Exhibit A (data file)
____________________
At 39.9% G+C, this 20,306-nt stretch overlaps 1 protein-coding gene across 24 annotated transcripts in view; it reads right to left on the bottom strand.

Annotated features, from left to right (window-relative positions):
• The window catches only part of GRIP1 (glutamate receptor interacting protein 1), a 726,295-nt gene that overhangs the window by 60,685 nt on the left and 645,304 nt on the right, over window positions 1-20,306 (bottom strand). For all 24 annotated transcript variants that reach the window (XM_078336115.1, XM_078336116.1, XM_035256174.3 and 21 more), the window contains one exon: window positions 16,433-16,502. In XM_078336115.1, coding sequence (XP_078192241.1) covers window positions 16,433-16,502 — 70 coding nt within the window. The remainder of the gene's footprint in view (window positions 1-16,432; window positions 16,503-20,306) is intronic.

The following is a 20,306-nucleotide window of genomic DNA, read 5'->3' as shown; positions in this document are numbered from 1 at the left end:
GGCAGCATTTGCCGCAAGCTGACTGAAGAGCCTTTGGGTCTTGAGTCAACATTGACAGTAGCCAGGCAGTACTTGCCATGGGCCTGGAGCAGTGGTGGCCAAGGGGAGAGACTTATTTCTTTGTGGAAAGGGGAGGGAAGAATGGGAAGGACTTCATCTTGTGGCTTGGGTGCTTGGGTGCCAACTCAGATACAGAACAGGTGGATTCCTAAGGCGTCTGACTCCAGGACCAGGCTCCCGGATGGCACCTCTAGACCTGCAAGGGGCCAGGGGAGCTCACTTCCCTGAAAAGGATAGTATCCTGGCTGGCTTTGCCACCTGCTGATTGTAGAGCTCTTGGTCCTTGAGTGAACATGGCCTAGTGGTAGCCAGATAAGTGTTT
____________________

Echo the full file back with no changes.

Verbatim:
At 39.9% G+C, this 20,306-nt stretch overlaps 1 protein-coding gene across 24 annotated transcripts in view; it reads right to left on the bottom strand.

Annotated features, from left to right (window-relative positions):
• The window catches only part of GRIP1 (glutamate receptor interacting protein 1), a 726,295-nt gene that overhangs the window by 60,685 nt on the left and 645,304 nt on the right, over window positions 1-20,306 (bottom strand). For all 24 annotated transcript variants that reach the window (XM_078336115.1, XM_078336116.1, XM_035256174.3 and 21 more), the window contains one exon: window positions 16,433-16,502. In XM_078336115.1, coding sequence (XP_078192241.1) covers window positions 16,433-16,502 — 70 coding nt within the window. The remainder of the gene's footprint in view (window positions 1-16,432; window positions 16,503-20,306) is intronic.

The following is a 20,306-nucleotide window of genomic DNA, read 5'->3' as shown; positions in this document are numbered from 1 at the left end:
GGCAGCATTTGCCGCAAGCTGACTGAAGAGCCTTTGGGTCTTGAGTCAACATTGACAGTAGCCAGGCAGTACTTGCCATGGGCCTGGAGCAGTGGTGGCCAAGGGGAGAGACTTATTTCTTTGTGGAAAGGGGAGGGAAGAATGGGAAGGACTTCATCTTGTGGCTTGGGTGCTTGGGTGCCAACTCAGATACAGAACAGGTGGATTCCTAAGGCGTCTGACTCCAGGACCAGGCTCCCGGATGGCACCTCTAGACCTGCAAGGGGCCAGGGGAGCTCACTTCCCTGAAAAGGATAGTATCCTGGCTGGCTTTGCCACCTGCTGATTGTAGAGCTCTTGGTCCTTGAGTGAACATGGCCTAGTGGTAGCCAGATAAGTGTTT